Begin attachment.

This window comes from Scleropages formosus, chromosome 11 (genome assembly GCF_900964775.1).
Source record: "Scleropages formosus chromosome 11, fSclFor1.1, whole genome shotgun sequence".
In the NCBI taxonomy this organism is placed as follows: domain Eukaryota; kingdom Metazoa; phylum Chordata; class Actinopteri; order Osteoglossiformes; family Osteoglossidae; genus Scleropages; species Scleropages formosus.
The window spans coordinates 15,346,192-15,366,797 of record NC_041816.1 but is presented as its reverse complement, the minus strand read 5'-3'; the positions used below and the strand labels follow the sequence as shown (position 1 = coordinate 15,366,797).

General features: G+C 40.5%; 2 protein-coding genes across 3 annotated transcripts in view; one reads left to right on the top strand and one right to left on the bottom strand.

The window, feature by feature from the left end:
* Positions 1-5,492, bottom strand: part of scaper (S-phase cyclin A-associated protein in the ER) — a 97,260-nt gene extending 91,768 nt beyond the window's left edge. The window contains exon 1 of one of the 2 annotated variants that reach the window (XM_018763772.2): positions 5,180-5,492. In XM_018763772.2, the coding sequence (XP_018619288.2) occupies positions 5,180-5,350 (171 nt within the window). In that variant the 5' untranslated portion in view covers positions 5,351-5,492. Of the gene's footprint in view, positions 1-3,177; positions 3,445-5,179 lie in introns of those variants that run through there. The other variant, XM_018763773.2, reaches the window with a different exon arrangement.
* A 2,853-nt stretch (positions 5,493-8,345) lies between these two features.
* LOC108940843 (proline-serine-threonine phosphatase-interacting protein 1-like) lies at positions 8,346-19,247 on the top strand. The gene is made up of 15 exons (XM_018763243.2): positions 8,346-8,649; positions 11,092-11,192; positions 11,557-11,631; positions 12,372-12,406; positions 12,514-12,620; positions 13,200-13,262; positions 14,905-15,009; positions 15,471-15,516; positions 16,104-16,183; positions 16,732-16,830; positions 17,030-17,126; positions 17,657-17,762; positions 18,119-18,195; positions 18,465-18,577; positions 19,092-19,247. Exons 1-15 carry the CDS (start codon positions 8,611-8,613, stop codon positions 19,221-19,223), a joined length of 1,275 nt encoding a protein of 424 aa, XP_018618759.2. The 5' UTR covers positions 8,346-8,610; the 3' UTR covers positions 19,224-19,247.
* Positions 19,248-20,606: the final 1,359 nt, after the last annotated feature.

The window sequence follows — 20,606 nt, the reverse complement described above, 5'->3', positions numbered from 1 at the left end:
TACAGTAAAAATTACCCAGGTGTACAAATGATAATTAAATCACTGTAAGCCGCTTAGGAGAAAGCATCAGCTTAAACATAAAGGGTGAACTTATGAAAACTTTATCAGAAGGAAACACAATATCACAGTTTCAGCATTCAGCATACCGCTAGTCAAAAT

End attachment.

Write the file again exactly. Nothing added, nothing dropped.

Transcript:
This window comes from Scleropages formosus, chromosome 11 (genome assembly GCF_900964775.1).
Source record: "Scleropages formosus chromosome 11, fSclFor1.1, whole genome shotgun sequence".
In the NCBI taxonomy this organism is placed as follows: domain Eukaryota; kingdom Metazoa; phylum Chordata; class Actinopteri; order Osteoglossiformes; family Osteoglossidae; genus Scleropages; species Scleropages formosus.
The window spans coordinates 15,346,192-15,366,797 of record NC_041816.1 but is presented as its reverse complement, the minus strand read 5'-3'; the positions used below and the strand labels follow the sequence as shown (position 1 = coordinate 15,366,797).

General features: G+C 40.5%; 2 protein-coding genes across 3 annotated transcripts in view; one reads left to right on the top strand and one right to left on the bottom strand.

The window, feature by feature from the left end:
* Positions 1-5,492, bottom strand: part of scaper (S-phase cyclin A-associated protein in the ER) — a 97,260-nt gene extending 91,768 nt beyond the window's left edge. The window contains exon 1 of one of the 2 annotated variants that reach the window (XM_018763772.2): positions 5,180-5,492. In XM_018763772.2, the coding sequence (XP_018619288.2) occupies positions 5,180-5,350 (171 nt within the window). In that variant the 5' untranslated portion in view covers positions 5,351-5,492. Of the gene's footprint in view, positions 1-3,177; positions 3,445-5,179 lie in introns of those variants that run through there. The other variant, XM_018763773.2, reaches the window with a different exon arrangement.
* A 2,853-nt stretch (positions 5,493-8,345) lies between these two features.
* LOC108940843 (proline-serine-threonine phosphatase-interacting protein 1-like) lies at positions 8,346-19,247 on the top strand. The gene is made up of 15 exons (XM_018763243.2): positions 8,346-8,649; positions 11,092-11,192; positions 11,557-11,631; positions 12,372-12,406; positions 12,514-12,620; positions 13,200-13,262; positions 14,905-15,009; positions 15,471-15,516; positions 16,104-16,183; positions 16,732-16,830; positions 17,030-17,126; positions 17,657-17,762; positions 18,119-18,195; positions 18,465-18,577; positions 19,092-19,247. Exons 1-15 carry the CDS (start codon positions 8,611-8,613, stop codon positions 19,221-19,223), a joined length of 1,275 nt encoding a protein of 424 aa, XP_018618759.2. The 5' UTR covers positions 8,346-8,610; the 3' UTR covers positions 19,224-19,247.
* Positions 19,248-20,606: the final 1,359 nt, after the last annotated feature.

The window sequence follows — 20,606 nt, the reverse complement described above, 5'->3', positions numbered from 1 at the left end:
TACAGTAAAAATTACCCAGGTGTACAAATGATAATTAAATCACTGTAAGCCGCTTAGGAGAAAGCATCAGCTTAAACATAAAGGGTGAACTTATGAAAACTTTATCAGAAGGAAACACAATATCACAGTTTCAGCATTCAGCATACCGCTAGTCAAAAT